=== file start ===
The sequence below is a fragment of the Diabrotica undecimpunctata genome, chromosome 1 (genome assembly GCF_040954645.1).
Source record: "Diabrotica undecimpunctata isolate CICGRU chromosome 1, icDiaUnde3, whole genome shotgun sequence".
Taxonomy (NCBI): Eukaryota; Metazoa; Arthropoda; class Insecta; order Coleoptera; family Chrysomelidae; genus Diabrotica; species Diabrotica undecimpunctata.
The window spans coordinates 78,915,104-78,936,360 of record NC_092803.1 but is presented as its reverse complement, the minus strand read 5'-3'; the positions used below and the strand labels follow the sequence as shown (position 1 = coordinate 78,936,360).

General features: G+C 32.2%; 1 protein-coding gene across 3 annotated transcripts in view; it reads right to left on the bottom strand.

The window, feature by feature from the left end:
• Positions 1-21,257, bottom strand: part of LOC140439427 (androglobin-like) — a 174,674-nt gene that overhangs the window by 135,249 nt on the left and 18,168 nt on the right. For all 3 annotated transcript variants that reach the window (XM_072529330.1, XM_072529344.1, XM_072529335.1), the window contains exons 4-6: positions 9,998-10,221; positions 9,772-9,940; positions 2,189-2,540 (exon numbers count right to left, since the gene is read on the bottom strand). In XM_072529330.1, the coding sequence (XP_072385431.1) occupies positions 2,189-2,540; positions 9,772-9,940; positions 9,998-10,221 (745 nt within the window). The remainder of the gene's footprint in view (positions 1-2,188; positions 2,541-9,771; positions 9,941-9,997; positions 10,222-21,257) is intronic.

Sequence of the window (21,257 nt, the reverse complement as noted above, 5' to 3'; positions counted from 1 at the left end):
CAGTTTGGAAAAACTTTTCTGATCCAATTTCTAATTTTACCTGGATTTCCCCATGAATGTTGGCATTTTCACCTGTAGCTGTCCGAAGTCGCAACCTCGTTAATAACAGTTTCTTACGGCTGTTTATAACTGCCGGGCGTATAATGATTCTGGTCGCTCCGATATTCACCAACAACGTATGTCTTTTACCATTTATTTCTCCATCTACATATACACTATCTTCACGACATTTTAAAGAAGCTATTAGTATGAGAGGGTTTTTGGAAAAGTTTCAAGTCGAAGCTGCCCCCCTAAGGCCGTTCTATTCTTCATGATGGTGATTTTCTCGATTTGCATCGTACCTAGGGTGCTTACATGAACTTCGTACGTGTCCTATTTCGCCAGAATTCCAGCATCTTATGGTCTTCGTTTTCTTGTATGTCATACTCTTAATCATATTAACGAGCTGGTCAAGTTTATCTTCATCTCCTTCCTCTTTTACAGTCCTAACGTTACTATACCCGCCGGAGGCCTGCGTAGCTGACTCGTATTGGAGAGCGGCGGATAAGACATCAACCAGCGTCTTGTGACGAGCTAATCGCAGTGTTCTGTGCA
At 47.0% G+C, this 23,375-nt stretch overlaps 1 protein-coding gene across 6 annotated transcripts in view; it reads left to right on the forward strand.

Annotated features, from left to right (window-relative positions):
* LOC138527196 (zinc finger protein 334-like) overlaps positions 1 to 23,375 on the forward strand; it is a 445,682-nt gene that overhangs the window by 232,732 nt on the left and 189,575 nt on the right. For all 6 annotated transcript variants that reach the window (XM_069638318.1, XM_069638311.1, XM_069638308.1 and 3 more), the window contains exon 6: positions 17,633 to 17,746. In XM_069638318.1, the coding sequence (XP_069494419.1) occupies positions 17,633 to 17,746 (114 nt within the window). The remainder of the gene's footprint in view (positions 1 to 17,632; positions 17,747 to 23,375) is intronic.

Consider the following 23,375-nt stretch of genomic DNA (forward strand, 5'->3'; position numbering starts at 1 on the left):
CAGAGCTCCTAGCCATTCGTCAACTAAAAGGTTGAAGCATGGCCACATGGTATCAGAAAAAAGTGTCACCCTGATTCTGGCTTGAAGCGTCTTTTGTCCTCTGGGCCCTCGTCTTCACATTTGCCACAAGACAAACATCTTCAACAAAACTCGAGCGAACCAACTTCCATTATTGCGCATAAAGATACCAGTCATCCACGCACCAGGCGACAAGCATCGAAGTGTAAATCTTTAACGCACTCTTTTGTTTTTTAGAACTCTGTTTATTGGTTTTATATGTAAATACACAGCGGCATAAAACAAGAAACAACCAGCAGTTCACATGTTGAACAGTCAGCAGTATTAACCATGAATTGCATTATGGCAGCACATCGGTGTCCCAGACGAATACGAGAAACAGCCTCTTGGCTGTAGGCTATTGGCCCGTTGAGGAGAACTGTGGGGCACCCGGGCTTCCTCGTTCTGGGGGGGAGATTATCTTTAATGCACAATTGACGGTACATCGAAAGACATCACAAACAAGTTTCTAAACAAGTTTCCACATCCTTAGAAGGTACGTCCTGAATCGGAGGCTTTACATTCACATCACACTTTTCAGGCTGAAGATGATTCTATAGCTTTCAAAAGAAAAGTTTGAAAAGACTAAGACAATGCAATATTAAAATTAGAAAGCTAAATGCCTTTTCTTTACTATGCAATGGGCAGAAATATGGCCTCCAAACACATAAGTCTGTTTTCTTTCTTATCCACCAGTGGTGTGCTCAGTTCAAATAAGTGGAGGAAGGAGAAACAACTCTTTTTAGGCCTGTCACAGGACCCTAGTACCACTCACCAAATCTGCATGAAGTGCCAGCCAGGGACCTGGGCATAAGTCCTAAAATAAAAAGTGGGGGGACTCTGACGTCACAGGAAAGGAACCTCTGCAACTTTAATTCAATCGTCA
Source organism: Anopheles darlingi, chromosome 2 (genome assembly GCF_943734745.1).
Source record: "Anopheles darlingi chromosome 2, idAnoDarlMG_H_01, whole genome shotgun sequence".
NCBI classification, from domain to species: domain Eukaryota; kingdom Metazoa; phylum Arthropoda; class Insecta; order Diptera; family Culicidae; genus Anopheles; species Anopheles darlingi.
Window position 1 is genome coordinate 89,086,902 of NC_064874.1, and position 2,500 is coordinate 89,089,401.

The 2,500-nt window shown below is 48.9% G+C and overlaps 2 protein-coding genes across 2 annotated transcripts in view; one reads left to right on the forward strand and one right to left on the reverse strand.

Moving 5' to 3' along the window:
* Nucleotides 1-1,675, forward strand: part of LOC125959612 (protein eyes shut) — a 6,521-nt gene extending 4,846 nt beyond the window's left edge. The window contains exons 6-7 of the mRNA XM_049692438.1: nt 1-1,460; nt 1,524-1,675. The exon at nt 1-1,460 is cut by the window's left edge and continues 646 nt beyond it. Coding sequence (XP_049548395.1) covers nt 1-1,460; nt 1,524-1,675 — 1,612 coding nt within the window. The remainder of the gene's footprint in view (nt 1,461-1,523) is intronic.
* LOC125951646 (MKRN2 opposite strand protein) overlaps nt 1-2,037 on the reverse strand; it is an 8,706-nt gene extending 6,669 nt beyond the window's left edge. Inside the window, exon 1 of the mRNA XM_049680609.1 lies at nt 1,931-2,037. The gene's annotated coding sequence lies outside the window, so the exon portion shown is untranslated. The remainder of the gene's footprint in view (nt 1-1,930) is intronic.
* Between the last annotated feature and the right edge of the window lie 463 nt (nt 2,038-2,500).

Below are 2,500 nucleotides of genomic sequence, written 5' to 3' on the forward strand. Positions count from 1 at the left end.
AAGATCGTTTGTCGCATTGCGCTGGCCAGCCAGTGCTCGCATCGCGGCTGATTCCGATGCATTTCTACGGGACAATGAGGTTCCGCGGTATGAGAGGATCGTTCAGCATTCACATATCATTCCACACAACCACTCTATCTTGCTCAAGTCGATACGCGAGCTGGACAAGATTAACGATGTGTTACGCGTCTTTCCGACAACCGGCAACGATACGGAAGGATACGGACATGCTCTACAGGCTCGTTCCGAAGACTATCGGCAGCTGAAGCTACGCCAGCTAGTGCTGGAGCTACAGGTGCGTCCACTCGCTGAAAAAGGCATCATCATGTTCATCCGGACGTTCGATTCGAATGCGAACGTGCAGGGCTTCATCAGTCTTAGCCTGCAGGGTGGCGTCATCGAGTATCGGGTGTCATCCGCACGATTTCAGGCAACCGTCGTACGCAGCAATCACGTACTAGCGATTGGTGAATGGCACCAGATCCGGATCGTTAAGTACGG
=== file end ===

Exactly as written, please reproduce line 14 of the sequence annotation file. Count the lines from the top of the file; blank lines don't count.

CAGAGCTCCTAGCCATTCGTCAACTAAAAGGTTGAAGCATGGCCACATGGTATCAGAAAAAAGTGTCACCCTGATTCTGGCTTGAAGCGTCTTTTGTCCTCTGGGCCCTCGTCTTCACATTTGCCACAAGACAAACATCTTCAACAAAACTCGAGCGAACCAACTTCCATTATTGCGCATAAAGATACCAGTCATCCACGCACCAGGCGACAAGCATCGAAGTGTAAATCTTTAACGCACTCTTTTGTTTTTTAGAACTCTGTTTATTGGTTTTATATGTAAATACACAGCGGCATAAAACAAGAAACAACCAGCAGTTCACATGTTGAACAGTCAGCAGTATTAACCATGAATTGCATTATGGCAGCACATCGGTGTCCCAGACGAATACGAGAAACAGCCTCTTGGCTGTAGGCTATTGGCCCGTTGAGGAGAACTGTGGGGCACCCGGGCTTCCTCGTTCTGGGGGGGAGATTATCTTTAATGCACAATTGACGGTACATCGAAAGACATCACAAACAAGTTTCTAAACAAGTTTCCACATCCTTAGAAGGTACGTCCTGAATCGGAGGCTTTACATTCACATCACACTTTTCAGGCTGAAGATGATTCTATAGCTTTCAAAAGAAAAGTTTGAAAAGACTAAGACAATGCAATATTAAAATTAGAAAGCTAAATGCCTTTTCTTTACTATGCAATGGGCAGAAATATGGCCTCCAAACACATAAGTCTGTTTTCTTTCTTATCCACCAGTGGTGTGCTCAGTTCAAATAAGTGGAGGAAGGAGAAACAACTCTTTTTAGGCCTGTCACAGGACCCTAGTACCACTCACCAAATCTGCATGAAGTGCCAGCCAGGGACCTGGGCATAAGTCCTAAAATAAAAAGTGGGGGGACTCTGACGTCACAGGAAAGGAACCTCTGCAACTTTAATTCAATCGTCA